A Revolutionary Time For Wine
The Wall Street Journal’s wine guides John Brecher and Dorothy Gaiter produced a thought provoking year end article today on the state of wine and trends they see.
Among their most interesting observations is this one:
"The first isn’t about wine itself, but the selling of it. This is the
most revolutionary time in wine retailing since the end of Prohibition.
The combination of the rise of Internet sales and the U.S. Supreme
Court’s decision striking down some laws concerning direct-to-consumer
winery shipping has helped to create more of a free-for-all in wine
retailing than ever."
Spot on! This is a revolutionary time in wine retailing. The direct-to-consumer channel, be it winery-to-consumer or retailer-to-consumer, is in a state of mighty flux. Wineries are just now starting to learn how to use the Internet to cultivate a loyal customer base. Consumers are finding their choices are widening rapidly. Yet it is still important to note that we do not have a truly open national marketplace.
In large part this is due to the enormous influence the wine wholesalers across the country have on the regulatory environment. The astounding amount of influence they have purchased through "campaign donations" has resulted in remarkably anti-competitive legislation passing in a number of states, whether it is prohibiting winery-to-consumer sales, winery-to-retail sales or retailer-to-consumer sales.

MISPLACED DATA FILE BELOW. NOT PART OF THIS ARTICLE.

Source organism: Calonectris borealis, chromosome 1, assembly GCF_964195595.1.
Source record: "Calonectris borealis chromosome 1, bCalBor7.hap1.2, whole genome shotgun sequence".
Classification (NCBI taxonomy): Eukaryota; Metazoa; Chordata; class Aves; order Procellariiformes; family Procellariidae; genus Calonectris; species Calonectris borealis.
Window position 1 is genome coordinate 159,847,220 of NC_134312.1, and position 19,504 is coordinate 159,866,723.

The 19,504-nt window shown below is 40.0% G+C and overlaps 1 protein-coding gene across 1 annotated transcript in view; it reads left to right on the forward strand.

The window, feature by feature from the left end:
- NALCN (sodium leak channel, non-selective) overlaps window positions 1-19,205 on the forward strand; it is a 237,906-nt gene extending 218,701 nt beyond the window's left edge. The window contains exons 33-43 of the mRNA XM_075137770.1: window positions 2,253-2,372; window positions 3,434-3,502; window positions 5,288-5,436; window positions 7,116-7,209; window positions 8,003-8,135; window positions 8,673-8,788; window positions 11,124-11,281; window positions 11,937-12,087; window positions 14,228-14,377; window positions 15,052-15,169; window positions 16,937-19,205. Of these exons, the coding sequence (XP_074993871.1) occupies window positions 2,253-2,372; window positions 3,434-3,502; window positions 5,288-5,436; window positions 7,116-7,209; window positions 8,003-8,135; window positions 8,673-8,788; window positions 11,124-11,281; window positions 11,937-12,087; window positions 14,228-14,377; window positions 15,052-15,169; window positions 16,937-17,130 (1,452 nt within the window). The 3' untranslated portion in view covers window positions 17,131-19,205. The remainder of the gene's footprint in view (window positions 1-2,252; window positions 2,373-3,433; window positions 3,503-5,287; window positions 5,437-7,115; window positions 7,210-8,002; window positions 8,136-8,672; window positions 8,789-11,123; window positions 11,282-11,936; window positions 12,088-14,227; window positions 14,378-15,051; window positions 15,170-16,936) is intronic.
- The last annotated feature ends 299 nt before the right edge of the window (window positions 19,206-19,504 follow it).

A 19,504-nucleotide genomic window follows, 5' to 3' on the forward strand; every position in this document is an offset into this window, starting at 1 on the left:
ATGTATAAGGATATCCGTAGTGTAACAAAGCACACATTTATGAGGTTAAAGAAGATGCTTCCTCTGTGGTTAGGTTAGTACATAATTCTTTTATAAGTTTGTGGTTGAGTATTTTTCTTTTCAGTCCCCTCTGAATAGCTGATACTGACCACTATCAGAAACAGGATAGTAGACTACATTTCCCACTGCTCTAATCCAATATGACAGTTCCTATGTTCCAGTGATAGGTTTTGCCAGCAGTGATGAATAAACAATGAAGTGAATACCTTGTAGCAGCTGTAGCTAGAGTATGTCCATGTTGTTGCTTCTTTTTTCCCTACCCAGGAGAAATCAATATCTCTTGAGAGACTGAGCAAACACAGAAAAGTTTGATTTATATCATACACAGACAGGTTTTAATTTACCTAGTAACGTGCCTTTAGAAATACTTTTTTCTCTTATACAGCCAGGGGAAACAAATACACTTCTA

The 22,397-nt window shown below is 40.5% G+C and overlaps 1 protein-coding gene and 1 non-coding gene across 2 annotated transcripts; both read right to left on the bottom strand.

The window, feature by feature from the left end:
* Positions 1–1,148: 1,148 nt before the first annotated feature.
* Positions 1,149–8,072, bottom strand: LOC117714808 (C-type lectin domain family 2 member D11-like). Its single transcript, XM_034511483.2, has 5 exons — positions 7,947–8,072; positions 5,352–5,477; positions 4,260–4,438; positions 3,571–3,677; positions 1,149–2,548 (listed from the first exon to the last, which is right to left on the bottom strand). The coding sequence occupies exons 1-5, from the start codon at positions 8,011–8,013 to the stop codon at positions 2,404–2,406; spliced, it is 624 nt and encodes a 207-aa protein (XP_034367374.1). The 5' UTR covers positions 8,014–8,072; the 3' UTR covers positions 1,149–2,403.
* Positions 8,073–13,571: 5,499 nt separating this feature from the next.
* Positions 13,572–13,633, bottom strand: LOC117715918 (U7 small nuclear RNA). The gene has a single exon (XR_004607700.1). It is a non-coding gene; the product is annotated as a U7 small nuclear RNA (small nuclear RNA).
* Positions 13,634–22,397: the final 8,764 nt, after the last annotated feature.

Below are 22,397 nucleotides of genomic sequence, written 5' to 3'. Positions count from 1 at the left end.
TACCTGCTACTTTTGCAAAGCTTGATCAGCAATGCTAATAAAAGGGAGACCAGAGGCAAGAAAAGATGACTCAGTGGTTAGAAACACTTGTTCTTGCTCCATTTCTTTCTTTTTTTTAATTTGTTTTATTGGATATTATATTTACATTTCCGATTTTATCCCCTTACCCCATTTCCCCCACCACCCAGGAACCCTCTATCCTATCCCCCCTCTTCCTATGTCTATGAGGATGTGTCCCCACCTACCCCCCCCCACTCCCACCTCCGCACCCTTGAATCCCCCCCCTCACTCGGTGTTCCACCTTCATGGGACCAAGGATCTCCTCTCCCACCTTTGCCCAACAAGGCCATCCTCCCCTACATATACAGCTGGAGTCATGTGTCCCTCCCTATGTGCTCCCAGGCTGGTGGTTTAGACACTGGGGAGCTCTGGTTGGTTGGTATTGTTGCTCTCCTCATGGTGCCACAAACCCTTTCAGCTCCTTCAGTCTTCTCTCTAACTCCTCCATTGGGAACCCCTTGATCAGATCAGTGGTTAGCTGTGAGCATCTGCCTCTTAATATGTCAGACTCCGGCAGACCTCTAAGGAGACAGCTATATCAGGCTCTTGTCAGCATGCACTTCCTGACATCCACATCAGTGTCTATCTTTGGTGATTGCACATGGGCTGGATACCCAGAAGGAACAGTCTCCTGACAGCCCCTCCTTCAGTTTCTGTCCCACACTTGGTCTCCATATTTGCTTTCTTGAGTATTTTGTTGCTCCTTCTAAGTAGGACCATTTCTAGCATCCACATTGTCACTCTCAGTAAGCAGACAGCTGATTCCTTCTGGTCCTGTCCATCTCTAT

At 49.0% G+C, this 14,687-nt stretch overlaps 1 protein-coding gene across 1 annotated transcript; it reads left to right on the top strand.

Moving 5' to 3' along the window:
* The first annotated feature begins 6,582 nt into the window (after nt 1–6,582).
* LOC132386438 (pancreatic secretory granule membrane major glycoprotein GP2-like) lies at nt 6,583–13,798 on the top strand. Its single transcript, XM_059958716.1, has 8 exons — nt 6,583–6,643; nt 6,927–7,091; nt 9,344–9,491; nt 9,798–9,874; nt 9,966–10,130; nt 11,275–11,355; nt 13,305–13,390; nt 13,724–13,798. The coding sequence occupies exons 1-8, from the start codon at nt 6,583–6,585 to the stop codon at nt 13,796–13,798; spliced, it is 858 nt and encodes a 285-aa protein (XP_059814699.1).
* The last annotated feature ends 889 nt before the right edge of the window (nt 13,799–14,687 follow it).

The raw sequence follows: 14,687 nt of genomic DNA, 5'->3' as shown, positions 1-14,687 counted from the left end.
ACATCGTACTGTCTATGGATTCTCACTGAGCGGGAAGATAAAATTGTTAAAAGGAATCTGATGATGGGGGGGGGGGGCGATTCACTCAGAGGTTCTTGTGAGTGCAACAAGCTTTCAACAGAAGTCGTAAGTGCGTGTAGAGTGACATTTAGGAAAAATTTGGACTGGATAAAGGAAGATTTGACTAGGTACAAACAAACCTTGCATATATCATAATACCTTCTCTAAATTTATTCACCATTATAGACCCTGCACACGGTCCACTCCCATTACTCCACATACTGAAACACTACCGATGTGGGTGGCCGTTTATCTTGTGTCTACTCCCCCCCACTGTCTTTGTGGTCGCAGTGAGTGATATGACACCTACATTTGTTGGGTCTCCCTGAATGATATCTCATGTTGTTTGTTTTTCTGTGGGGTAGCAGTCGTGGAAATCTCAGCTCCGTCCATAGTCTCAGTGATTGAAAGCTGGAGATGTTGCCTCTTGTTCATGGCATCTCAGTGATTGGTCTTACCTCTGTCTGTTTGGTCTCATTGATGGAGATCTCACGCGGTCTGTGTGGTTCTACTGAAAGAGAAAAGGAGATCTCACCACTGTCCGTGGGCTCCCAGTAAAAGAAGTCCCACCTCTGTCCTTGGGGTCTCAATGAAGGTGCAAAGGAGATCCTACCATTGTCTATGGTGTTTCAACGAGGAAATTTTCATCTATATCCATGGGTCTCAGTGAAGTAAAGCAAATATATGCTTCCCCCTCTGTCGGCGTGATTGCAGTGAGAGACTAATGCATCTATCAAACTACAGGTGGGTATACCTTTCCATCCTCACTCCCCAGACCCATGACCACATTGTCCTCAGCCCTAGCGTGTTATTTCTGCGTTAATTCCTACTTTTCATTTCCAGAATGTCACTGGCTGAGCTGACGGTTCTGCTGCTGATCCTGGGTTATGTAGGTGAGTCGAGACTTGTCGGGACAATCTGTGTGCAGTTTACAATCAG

2007 will be a watershed year for the prospects for consumer access to wine and a national market for wine. Lawsuits, legislation and lobbying will be the tools that either give consumers more access to the wines they want or limit consumer access to wine for the sake of preserving the state-mandated monopolies and profits of the middle-men wine wholesalers.
There ARE heroes out there that are fighting the good fight on behalf of a nationwide open market for wine and on behalf of consumers:
Much of the battle for access to wine and against anti-competitive wine regulations will revolve around the media taking interest in the story. And the story is a compelling one: Just as the entire retail environment in America is changing due to new technologies and new attitudes by entrepreneurs, and just as the wine industry from California to Virginia is expanding choice and quality for wine lovers, the wine industry and wine consumers finds themselves in the grip of the one of the most anti-competitive cabals this nation has ever spawned; a cabal that will pay nearly any price, make any outrageous claim, foment as much inter-industry discontent as possible and buy up needy politicians at a remarkable rate.
I hope Gaiter and Brecher will keep their eye on the progress and machinations that occur during this revolutionary time in wine retailing. If they, or even their colleagues at the Wall Street Journal, exposed the desperate measures that are taken to prevent wine lovers from simply buying the wines they want, we would see an immediate response among regulators, politicians and consumers emboldened by merely reading the truth in a well regarded journal.